Noam Chomsky on Academic Freedom and Intellectual Dissent

US linguist and political activist Noam Chomsky delivered the keynote “The University at Times of Crisis” as part of the international conference “Academic Freedom and Intellectual Dissent” co-organised by Scholars at Risk and ALLEA on 8 June. 

In his keynote, Chomsky reflected on the crisis and privatisation of universities and academic institutions. He advocated for enabling  the scientific community to make use of research funds without the intervention of politicians or donors.

He pointed out to this underlying tension within academic institutions as one of key aspects impeding the scientific community to reach an ideal of academic freedom. “Looking over the centuries, the ideal has often been uphill, but it has been a constant battle to try to sustain it in the face of external, social, economic and ideological pressures”, he argued.

He also challenged the idea of attributing the drivers of innovation and discovery in today’s societies to private businesses’ risk-taking. “This doctrine is mostly myth. Most of this work takes place in the public sector with public funding”, he stated.

An international conference on academic freedom

Chomsky’s keynote was preceded with an address by Ireland’s President Michael D. Higgins and followed by Q & A with the public moderated by Maria Baghramian (University College Dublin).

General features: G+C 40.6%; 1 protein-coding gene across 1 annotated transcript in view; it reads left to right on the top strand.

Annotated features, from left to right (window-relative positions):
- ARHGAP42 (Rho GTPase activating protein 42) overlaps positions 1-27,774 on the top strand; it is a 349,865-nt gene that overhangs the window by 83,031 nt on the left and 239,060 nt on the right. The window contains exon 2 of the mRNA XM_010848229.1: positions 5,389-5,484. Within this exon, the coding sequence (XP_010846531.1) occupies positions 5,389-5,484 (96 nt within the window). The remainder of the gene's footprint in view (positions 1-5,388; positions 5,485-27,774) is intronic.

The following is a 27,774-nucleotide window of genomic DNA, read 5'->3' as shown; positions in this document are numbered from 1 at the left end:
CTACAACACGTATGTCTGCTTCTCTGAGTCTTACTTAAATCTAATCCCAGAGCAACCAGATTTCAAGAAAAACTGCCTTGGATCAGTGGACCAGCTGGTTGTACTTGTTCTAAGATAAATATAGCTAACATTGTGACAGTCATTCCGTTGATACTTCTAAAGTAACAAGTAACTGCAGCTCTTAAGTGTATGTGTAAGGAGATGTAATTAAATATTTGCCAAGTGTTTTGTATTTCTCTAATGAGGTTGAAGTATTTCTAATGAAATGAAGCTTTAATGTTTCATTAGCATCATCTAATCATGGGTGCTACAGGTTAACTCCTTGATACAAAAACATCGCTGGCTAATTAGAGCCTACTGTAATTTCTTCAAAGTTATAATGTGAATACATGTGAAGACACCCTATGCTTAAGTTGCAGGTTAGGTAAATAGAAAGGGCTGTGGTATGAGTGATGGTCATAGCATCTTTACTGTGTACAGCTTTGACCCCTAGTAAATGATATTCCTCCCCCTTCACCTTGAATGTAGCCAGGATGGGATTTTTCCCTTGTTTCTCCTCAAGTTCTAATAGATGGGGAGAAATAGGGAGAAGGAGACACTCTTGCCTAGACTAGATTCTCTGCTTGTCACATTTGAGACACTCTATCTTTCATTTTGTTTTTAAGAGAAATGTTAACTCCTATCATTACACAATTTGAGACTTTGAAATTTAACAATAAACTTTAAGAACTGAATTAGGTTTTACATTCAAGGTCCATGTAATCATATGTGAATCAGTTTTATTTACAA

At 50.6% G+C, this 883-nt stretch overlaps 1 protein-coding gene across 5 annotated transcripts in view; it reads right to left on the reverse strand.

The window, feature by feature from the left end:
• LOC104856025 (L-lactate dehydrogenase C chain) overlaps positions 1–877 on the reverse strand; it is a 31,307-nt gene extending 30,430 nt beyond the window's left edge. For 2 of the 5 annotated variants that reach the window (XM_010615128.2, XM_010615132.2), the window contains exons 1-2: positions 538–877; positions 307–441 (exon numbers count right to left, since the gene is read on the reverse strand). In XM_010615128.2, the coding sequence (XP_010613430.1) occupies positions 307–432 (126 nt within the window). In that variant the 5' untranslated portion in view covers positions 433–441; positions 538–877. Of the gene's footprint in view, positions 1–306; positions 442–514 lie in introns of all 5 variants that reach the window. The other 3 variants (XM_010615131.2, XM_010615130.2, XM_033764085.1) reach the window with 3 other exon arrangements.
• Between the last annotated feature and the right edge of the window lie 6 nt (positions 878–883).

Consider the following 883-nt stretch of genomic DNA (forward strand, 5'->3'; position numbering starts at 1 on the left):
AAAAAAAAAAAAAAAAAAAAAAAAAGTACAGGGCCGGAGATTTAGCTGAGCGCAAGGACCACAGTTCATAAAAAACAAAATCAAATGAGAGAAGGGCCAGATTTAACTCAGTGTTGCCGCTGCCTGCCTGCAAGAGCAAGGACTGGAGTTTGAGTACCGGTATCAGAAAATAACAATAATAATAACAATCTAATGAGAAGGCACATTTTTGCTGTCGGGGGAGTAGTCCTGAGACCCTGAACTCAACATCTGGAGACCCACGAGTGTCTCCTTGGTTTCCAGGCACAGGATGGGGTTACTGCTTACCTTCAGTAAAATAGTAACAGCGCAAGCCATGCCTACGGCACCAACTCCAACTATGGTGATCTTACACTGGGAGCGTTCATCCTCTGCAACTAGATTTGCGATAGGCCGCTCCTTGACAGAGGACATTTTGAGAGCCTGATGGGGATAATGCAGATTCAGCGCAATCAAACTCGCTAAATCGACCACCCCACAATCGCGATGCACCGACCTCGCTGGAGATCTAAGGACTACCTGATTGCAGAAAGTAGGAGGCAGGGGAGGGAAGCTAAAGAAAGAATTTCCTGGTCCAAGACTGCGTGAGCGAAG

The conference focussed on the importance of intellectual dissent and academic freedom to democratic societies in a Western, particularly European, context. The speakers and the panel discussed the scope and the limits of academic freedom in the context of political populism, neoliberalism and the exigencies of the post Covid social and educational landscape.

Topics of the event included but were not limited to academic freedom in relation to other core academic values, e.g. openness, trustworthiness, research integrity, and social responsibility; the scope and limits of intellectual dissent and academic freedom; ways of strengthening academic freedom in a changing university funding landscape, the impact of social media on academic freedom and lessons from a global pandemic.

The full video of the events and the programme can be accessed on this webpage.